One of my planned, “this shouldn’t be too long” hikes turned into a 9.5 mile hike today at the beautiful Santa Rosa plateau. My daughter and our hiking friend Alex and I enjoyed the day a bit longer than we had planned. However the chaparral and the oak grasslands are spectacular in any season. We saw a tarantula, many tarantula hawks, a three foot and very fat old Pacific rattlesnake who crossed our path. Also red tailed hawks, kites, bush tits, Bewick’s wren, meadowlarks, scrub jays, chickadee, sparrows and goldfinches. We set out at 1:30 and took a lot of time while photos were being taken, then stopped at the beautiful visitor’s center to look at their new outdoor displays of rocks and the art show that is still being held inside. Then we began the way back taking a trail across the street on which we’ve never been. We arrived back at the car at about 6:45. Although I hike fairly frequently, a hike of this length was a little more than I expected. I also had been wheelbarrowing and spreading mulch this morning before breakfast (14 loads). Good thing I didn’t go to Zumba! I’ve fed animals, made three meals including baking scones this morning, and now I’m moving like a crab with a rash. My hip and legs seem to be receiving signals different from what my brain is sending. I’m making the ‘old man sound’ as I struggle to stand. So please forgive the lack of photos and more creative post. My body isn’t going to forgive me today’s exercise (especially that last half mile uphill to the car!) in the near future. Neither, I think, is my daughter!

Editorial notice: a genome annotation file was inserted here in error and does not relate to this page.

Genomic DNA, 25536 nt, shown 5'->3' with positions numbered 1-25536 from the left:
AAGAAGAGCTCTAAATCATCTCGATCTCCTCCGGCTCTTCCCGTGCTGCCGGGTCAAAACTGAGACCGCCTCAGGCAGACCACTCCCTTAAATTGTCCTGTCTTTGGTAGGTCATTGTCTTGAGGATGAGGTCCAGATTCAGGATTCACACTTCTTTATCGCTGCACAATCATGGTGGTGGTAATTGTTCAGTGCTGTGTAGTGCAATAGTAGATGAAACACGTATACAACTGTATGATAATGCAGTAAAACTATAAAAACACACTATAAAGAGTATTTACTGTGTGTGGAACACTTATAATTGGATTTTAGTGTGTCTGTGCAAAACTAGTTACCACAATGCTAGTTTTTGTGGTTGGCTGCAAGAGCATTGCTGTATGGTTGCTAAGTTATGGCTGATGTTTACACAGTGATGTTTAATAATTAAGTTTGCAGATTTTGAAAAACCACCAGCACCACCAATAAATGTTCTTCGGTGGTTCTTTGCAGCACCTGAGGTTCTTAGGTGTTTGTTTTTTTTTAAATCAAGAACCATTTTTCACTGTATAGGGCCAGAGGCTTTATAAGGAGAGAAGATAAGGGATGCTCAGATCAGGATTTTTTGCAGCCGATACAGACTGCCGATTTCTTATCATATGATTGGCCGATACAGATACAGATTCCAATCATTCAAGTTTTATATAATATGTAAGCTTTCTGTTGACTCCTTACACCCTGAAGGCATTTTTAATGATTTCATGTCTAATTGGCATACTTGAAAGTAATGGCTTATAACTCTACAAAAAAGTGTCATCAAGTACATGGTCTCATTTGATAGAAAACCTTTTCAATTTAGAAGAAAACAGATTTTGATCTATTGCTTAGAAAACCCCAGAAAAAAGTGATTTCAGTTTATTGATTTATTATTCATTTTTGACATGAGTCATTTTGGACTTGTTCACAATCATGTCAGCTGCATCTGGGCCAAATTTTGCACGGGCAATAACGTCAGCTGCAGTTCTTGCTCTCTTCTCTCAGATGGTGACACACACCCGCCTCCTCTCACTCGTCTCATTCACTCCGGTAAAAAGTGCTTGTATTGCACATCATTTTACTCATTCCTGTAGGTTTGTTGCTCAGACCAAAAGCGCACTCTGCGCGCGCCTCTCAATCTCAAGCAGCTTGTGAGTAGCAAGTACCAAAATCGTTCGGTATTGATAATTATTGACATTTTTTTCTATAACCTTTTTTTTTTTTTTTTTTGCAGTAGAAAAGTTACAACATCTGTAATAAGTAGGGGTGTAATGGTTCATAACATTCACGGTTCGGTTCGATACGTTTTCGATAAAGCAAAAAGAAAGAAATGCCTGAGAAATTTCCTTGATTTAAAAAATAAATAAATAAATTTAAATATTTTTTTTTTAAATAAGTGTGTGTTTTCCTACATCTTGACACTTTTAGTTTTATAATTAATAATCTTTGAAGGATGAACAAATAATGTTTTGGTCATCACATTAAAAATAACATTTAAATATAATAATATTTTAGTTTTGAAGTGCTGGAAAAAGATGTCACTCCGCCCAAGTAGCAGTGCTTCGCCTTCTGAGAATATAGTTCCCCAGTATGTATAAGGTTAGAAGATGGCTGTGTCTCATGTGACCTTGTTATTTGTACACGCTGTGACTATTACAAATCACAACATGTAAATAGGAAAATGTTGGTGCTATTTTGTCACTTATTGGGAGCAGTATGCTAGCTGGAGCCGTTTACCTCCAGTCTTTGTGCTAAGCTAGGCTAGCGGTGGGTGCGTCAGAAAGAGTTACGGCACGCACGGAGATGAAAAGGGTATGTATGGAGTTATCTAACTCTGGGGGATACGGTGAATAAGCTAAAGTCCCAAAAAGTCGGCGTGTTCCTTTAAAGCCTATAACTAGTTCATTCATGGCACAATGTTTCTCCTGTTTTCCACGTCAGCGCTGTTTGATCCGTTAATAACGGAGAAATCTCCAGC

Today my daughter and my hiking buddy Alex spent almost five hours hiking a seven-mile trail in the stunning Santa Ysabel Preserve. Alex and I hiked the Kanaka Loop trail before, taking less time, but today we stopped often for photographs of the abundant birds, insects, plants and incredible views.